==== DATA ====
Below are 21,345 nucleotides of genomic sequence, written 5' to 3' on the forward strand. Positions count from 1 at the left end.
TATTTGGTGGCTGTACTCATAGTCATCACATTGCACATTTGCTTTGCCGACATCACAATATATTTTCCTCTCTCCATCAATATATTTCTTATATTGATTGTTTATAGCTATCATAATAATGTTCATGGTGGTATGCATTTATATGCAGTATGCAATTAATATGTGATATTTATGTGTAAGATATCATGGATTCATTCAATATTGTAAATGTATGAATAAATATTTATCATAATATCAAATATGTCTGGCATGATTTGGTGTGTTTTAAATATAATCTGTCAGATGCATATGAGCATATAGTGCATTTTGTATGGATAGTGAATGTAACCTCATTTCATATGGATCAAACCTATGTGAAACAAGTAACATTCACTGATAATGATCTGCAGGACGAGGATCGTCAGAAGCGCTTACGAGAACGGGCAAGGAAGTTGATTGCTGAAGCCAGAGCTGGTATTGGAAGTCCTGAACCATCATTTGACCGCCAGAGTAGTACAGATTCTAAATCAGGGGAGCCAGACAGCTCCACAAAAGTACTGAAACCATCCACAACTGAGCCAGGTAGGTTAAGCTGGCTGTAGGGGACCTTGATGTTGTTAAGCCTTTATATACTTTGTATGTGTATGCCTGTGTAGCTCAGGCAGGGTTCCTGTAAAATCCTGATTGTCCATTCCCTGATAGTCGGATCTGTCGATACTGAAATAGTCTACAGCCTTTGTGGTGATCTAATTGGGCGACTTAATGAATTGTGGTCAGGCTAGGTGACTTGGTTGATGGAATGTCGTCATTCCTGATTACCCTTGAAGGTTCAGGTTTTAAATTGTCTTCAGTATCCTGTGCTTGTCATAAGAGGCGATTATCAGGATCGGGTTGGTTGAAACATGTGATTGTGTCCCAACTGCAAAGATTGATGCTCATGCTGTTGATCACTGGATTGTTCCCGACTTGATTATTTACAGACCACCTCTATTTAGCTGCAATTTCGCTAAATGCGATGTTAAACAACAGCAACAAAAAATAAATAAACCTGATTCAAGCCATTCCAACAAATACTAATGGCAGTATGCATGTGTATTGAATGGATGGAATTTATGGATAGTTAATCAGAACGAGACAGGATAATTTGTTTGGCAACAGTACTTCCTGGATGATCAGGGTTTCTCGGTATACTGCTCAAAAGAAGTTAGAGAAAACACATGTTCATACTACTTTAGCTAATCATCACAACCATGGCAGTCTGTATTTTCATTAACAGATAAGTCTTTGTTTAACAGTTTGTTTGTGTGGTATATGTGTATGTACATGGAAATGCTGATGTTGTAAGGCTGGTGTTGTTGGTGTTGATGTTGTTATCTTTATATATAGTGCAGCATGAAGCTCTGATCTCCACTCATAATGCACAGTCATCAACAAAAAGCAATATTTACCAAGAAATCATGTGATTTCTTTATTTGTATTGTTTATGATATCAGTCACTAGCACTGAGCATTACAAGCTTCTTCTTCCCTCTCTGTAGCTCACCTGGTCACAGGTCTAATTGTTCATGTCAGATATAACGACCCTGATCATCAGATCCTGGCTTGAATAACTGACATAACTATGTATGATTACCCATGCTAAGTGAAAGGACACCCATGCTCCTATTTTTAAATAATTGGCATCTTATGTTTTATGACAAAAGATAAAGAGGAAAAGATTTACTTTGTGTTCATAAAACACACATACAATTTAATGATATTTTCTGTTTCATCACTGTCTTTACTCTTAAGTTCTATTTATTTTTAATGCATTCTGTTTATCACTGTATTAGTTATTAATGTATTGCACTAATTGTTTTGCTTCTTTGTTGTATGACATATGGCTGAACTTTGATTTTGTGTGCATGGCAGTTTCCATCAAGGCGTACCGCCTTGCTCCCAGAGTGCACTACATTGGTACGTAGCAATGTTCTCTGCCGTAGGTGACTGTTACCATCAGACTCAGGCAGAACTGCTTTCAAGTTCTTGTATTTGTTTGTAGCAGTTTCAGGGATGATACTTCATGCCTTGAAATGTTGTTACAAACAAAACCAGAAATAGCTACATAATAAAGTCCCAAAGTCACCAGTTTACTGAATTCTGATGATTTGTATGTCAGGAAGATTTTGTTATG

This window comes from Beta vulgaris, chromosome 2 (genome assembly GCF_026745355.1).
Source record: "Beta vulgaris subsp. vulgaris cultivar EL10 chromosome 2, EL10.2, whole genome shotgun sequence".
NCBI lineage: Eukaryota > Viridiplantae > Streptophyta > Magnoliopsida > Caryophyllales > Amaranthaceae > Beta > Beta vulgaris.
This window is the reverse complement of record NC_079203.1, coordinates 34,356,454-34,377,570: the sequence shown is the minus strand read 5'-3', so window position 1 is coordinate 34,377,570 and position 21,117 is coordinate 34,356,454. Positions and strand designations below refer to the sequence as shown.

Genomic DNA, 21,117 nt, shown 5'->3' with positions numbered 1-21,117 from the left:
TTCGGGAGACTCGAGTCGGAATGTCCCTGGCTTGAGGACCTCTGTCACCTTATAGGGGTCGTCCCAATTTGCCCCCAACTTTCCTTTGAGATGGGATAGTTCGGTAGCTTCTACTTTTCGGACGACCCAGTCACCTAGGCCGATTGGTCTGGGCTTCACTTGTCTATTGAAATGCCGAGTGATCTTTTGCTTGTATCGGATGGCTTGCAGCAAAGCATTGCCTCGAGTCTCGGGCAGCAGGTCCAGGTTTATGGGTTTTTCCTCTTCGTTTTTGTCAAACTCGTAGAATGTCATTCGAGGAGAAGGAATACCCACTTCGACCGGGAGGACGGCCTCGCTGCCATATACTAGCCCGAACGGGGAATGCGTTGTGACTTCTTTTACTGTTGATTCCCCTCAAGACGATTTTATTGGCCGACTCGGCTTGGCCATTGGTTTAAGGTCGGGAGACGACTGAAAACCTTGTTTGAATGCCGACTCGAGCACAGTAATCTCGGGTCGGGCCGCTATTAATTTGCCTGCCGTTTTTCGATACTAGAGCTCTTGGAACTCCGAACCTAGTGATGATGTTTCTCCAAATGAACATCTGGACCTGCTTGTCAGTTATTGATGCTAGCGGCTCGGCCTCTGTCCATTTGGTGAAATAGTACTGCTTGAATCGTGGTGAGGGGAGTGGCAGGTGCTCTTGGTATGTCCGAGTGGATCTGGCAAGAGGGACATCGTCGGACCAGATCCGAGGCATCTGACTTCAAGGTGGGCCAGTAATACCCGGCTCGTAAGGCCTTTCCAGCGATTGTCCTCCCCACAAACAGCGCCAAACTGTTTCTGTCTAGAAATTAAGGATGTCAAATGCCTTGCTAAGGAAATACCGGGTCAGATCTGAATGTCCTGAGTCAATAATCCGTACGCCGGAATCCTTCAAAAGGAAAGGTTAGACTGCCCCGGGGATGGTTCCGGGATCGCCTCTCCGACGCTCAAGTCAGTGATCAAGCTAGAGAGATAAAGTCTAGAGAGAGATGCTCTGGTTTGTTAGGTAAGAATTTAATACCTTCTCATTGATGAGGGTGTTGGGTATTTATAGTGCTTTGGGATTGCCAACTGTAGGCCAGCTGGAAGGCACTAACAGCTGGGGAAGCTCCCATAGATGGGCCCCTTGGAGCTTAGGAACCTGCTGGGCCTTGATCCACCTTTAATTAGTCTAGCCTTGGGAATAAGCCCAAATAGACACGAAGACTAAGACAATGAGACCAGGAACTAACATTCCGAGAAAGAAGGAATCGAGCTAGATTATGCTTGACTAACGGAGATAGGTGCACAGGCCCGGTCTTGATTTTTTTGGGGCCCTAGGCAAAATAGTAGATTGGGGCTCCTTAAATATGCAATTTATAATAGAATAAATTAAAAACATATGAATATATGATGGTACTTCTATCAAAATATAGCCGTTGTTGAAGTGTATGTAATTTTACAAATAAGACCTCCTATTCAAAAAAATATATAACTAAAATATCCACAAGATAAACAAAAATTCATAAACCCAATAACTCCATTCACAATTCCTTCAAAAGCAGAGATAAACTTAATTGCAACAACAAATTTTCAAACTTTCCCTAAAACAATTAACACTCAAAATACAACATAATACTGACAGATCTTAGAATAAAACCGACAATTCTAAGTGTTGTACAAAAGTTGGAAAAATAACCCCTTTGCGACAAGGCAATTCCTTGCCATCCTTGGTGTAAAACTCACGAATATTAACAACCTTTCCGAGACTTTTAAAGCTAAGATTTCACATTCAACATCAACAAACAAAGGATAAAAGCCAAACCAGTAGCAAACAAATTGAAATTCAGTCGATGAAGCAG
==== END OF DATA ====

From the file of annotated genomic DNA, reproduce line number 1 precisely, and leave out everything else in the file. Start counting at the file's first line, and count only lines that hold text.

Below are 21,345 nucleotides of genomic sequence, written 5' to 3' on the forward strand. Positions count from 1 at the left end.